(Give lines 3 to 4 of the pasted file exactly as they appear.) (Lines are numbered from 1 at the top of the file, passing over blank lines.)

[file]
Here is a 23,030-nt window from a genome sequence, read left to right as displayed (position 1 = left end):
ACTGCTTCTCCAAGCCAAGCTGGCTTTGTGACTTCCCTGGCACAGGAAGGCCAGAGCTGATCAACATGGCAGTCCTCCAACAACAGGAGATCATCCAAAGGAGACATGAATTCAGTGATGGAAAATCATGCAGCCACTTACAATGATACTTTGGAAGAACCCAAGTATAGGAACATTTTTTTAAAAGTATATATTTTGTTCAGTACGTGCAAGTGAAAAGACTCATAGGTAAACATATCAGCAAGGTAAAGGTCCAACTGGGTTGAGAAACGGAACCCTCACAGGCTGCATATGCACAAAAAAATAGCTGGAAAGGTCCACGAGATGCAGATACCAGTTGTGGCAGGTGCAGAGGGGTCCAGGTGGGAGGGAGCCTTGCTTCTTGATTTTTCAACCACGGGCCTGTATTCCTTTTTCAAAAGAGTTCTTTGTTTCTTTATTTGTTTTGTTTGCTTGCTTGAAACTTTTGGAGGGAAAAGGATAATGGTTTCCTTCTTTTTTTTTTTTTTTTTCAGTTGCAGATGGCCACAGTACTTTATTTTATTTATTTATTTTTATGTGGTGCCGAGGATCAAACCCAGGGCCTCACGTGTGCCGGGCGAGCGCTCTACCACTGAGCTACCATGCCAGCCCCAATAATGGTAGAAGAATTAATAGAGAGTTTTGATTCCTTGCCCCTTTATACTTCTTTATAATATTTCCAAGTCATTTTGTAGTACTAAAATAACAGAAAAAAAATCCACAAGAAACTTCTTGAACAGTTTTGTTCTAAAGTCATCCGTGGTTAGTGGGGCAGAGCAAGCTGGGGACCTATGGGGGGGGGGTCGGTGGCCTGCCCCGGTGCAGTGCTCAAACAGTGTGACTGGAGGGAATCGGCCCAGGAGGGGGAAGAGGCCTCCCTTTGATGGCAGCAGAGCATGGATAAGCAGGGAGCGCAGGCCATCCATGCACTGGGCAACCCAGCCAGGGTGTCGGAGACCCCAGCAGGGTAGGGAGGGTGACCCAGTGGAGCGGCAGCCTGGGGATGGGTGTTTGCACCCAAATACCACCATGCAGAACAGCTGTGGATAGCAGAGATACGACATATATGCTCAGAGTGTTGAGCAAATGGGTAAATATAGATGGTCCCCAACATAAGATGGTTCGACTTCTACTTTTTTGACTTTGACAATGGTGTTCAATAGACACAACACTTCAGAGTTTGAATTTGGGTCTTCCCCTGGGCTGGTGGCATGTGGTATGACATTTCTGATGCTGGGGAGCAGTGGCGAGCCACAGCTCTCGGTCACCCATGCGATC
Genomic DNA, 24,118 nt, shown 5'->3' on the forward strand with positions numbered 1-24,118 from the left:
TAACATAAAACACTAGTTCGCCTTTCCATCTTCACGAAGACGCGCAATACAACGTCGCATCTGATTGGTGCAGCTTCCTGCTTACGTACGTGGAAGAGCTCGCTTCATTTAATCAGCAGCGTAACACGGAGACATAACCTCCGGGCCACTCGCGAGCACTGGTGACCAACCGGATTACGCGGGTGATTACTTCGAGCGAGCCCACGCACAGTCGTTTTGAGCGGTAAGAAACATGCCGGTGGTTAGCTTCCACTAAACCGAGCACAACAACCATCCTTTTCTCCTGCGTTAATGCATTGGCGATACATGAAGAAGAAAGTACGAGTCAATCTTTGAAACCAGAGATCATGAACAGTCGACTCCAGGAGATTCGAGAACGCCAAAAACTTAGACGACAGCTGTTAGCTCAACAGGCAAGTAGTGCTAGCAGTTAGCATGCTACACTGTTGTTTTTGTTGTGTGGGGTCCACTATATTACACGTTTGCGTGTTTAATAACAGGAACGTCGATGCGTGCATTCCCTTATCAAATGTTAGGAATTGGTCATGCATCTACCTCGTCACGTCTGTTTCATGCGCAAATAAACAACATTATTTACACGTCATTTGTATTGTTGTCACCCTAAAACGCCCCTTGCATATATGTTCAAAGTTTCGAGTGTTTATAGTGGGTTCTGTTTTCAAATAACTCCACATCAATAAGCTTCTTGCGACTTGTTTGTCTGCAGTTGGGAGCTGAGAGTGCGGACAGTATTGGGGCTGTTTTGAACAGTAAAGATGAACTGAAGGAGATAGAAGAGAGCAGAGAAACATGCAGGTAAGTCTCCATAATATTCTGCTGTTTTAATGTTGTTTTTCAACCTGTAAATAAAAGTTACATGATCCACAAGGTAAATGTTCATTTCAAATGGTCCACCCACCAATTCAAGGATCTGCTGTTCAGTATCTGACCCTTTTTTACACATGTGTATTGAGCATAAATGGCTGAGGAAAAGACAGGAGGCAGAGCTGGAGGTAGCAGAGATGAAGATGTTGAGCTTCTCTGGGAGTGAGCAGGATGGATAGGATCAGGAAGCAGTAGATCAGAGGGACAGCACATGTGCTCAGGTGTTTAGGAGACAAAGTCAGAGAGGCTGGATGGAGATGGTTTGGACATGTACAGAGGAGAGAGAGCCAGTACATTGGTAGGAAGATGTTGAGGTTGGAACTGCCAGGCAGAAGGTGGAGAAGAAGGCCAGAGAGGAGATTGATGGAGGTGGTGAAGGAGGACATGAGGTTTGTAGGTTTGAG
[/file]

Genomic DNA, 24,118 nt, shown 5'->3' on the forward strand with positions numbered 1-24,118 from the left:
TAACATAAAACACTAGTTCGCCTTTCCATCTTCACGAAGACGCGCAATACAACGTCGCATCTGATTGGTGCAGCTTCCTGCTTACGTACGTGGAAGAGCTCGCTTCATTTAATCAGCAGCGTAACACGGAGACATAACCTCCGGGCCACTCGCGAGCACTGGTGACCAACCGGATTACGCGGGTGATTACTTCGAGCGAGCCCACGCACAGTCGTTTTGAGCGGTAAGAAACATGCCGGTGGTTAGCTTCCACTAAACCGAGCACAACAACCATCCTTTTCTCCTGCGTTAATGCATTGGCGATACATGAAGAAGAAAGTACGAGTCAATCTTTGAAACCAGAGATCATGAACAGTCGACTCCAGGAGATTCGAGAACGCCAAAAACTTAGACGACAGCTGTTAGCTCAACAGGCAAGTAGTGCTAGCAGTTAGCATGCTACACTGTTGTTTTTGTTGTGTGGGGTCCACTATATTACACGTTTGCGTGTTTAATAACAGGAACGTCGATGCGTGCATTCCCTTATCAAATGTTAGGAATTGGTCATGCATCTACCTCGTCACGTCTGTTTCATGCGCAAATAAACAACATTATTTACACGTCATTTGTATTGTTGTCACCCTAAAACGCCCCTTGCATATATGTTCAAAGTTTCGAGTGTTTATAGTGGGTTCTGTTTTCAAATAACTCCACATCAATAAGCTTCTTGCGACTTGTTTGTCTGCAGTTGGGAGCTGAGAGTGCGGACAGTATTGGGGCTGTTTTGAACAGTAAAGATGAACTGAAGGAGATAGAAGAGAGCAGAGAAACATGCAGGTAAGTCTCCATAATATTCTGCTGTTTTAATGTTGTTTTTCAACCTGTAAATAAAAGTTACATGATCCACAAGGTAAATGTTCATTTCAAATGGTCCACCCACCAATTCAAGGATCTGCTGTTCAGTATCTGACCCTTTTTTACACATGTGTATTGAGCATAAATGGCTGAGGAAAAGACAGGAGGCAGAGCTGGAGGTAGCAGAGATGAAGATGTTGAGCTTCTCTGGGAGTGAGCAGGATGGATAGGATCAGGAAGCAGTAGATCAGAGGGACAGCACATGTGCTCAGGTGTTTAGGAGACAAAGTCAGAGAGGCTGGATGGAGATGGTTTGGACATGTACAGAGGAGAGAGAGCCAGTACATTGGTAGGAAGATGTTGAGGTTGGAACTGCCAGGCAGAAGGTGGAGAAGAAGGCCAGAGAGGAGATTGATGGAGGTGGTGAAGGAGGACATGAGGTTTGTAGGTTTGAG